For a meeting that's supposed to be dictating the future of global drug policy, it started off on a weirdly twee note. Queen Silvia of Sweden took the podium, looking regal; her country has one of the most militant antidrug governments in Europe, with harsh penalties for addicts who don't clean themselves up. In fact, most end up crossing the ten-mile Oresund bridge to seek help in Denmark, a country that provides secure drug-consumption rooms to addicts, where they can take whatever they want safely, under supervision, without being arrested for possession.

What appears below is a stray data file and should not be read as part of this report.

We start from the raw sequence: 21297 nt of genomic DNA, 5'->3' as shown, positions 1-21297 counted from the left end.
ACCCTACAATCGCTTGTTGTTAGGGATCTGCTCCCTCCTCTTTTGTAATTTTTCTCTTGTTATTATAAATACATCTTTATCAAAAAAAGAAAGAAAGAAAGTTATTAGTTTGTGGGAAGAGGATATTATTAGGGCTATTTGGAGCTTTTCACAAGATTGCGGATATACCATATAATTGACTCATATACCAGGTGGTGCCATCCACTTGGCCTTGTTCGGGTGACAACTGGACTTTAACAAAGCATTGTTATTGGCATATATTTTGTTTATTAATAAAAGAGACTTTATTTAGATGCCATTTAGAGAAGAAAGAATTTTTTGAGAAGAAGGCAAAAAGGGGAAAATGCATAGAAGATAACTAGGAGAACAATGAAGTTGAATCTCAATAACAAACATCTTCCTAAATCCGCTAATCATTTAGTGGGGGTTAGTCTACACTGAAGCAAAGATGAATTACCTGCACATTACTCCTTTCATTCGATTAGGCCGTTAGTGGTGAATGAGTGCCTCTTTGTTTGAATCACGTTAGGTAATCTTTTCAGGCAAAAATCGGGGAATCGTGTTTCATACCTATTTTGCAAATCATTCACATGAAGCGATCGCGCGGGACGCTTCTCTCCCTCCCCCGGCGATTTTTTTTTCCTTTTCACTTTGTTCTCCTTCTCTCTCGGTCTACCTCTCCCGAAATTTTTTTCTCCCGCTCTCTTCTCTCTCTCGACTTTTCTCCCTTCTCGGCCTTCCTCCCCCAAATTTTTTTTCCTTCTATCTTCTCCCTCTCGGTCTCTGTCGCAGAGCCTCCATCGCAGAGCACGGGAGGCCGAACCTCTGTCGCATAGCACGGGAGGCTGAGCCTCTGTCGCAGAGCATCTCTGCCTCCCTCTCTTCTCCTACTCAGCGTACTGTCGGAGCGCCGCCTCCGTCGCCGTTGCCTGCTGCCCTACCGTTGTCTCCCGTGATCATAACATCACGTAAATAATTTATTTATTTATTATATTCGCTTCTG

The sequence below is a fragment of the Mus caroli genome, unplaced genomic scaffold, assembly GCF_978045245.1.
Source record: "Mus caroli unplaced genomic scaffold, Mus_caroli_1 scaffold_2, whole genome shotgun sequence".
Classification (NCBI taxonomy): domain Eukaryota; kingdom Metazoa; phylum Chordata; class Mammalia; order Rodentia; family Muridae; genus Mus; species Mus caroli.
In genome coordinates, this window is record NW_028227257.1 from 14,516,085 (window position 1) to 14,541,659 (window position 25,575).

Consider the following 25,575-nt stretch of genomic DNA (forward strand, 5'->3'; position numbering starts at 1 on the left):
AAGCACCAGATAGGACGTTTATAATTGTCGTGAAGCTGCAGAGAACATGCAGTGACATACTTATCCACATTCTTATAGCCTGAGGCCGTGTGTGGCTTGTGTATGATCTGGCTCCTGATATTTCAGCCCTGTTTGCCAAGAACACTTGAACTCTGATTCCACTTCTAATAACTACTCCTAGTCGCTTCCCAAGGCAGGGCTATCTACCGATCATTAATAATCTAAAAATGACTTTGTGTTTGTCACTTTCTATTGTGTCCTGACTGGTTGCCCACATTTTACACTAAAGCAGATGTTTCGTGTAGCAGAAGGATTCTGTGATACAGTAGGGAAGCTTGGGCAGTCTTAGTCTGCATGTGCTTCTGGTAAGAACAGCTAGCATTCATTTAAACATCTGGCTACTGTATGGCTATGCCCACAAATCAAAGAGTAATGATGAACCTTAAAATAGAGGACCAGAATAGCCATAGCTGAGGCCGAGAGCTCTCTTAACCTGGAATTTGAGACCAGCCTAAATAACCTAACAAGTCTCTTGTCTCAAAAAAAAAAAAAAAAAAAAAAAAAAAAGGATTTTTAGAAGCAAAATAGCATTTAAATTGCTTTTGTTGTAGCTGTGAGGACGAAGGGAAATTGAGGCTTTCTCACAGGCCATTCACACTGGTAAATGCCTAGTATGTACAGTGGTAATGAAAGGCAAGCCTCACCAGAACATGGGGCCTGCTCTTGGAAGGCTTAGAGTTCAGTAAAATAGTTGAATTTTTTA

Sweden’s government, like many other governments in attendence, hews to the unfaltering and somewhat optimistic belief that, one day, our planet will be free of all psychoactive drugs. Sweden, alongside the US and Japan, is also one of the major donors to the UNODC’s $575 million budget.

But never mind all that—Queen Silvia was here because she's the patron of a really nice children’s charity. She said she's not a political person seconds before saying that we must have a “zero-tolerance” policy on drugs, because “we cannot afford to lose our children… we need to save the children.” Really.




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